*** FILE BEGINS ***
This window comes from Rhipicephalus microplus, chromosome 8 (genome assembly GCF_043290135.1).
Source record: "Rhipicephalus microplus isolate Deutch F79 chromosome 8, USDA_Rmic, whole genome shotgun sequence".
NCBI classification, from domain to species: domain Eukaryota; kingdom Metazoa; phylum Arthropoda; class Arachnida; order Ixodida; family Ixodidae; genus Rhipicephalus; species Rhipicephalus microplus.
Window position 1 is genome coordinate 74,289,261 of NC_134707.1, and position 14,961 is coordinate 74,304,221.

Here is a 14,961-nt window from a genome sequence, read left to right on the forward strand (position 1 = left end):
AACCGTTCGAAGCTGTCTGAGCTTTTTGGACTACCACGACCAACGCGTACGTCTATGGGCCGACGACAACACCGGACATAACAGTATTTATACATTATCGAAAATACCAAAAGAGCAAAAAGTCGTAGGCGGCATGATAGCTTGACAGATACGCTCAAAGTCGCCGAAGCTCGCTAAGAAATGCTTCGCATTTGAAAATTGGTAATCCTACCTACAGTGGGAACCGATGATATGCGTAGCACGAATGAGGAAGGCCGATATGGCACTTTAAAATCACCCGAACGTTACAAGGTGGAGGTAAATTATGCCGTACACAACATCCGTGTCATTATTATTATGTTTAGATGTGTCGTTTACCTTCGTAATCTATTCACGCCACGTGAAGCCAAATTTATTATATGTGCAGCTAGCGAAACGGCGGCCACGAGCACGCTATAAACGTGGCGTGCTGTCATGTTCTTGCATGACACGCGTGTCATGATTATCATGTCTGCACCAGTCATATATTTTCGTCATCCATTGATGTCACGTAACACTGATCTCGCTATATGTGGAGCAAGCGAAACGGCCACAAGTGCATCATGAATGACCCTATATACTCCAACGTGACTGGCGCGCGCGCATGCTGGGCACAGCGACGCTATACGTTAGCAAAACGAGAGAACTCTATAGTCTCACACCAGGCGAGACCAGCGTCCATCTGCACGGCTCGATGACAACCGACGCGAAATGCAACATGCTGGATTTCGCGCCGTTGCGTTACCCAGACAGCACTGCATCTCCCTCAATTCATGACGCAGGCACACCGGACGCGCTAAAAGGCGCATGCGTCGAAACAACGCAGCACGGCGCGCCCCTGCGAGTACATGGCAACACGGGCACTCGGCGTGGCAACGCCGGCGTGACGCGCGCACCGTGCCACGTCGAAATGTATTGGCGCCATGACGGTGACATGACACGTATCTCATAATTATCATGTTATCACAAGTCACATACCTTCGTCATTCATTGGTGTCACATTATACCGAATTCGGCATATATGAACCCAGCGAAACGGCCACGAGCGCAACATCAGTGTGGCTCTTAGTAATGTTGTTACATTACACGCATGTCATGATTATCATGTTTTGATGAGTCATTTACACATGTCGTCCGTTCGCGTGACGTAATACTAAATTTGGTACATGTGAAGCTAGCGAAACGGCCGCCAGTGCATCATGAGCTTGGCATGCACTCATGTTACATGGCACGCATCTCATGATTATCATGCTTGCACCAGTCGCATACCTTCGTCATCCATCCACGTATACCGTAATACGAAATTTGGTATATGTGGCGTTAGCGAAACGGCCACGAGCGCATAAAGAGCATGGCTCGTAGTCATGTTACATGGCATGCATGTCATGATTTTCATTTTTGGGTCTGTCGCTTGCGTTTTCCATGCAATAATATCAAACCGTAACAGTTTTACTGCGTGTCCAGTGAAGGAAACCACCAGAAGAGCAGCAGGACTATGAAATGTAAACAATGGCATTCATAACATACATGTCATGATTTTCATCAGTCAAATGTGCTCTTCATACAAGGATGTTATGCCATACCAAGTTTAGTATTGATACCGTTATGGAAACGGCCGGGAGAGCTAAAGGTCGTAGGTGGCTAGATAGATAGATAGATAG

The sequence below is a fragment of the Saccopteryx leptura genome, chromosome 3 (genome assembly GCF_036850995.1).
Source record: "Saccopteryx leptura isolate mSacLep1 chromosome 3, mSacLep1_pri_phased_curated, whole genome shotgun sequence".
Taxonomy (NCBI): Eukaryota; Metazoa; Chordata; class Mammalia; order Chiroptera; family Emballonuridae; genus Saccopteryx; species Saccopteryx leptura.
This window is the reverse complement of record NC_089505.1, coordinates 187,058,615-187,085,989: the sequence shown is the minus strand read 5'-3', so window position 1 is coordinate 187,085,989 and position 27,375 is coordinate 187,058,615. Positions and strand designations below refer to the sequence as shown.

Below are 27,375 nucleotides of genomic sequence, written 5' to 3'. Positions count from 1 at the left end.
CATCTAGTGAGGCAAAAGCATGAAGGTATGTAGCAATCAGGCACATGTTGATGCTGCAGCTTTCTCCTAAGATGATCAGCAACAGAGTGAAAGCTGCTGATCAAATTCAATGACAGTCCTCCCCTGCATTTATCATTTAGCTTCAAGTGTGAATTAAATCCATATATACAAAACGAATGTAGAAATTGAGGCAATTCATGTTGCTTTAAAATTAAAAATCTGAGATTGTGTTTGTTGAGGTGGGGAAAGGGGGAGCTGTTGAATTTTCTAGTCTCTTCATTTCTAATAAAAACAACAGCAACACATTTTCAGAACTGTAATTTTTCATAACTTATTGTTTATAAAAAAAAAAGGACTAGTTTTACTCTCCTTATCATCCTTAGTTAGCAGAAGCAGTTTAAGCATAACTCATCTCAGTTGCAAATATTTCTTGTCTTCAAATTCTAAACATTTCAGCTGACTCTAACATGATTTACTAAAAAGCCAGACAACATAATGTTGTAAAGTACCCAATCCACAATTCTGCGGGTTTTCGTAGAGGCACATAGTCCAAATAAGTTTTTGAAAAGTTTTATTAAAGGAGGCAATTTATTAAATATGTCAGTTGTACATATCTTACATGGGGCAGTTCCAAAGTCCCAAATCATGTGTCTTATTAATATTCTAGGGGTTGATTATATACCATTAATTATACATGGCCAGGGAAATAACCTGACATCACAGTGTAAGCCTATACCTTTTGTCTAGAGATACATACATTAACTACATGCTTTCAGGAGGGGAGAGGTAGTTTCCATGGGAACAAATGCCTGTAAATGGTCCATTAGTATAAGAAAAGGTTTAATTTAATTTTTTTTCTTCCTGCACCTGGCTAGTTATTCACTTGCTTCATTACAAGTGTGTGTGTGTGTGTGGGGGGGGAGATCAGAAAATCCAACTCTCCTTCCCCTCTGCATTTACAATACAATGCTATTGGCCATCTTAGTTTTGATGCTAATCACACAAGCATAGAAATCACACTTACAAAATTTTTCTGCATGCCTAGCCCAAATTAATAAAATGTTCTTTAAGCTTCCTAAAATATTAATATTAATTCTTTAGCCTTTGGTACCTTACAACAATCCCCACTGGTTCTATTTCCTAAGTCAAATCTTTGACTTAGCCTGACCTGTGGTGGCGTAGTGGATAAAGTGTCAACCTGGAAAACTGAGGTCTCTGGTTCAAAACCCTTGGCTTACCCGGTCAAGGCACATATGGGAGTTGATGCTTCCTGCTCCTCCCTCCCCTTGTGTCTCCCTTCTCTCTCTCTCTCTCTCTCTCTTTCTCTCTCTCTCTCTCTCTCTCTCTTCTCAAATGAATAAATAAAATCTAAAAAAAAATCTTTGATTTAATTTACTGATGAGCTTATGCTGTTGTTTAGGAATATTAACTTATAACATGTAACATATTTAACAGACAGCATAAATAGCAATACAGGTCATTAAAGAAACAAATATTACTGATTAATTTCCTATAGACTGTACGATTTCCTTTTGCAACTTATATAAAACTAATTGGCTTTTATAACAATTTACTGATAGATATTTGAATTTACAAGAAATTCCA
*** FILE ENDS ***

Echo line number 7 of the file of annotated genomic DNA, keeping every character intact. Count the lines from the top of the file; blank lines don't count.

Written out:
The sequence below is a fragment of the Saccopteryx leptura genome, chromosome 3 (genome assembly GCF_036850995.1).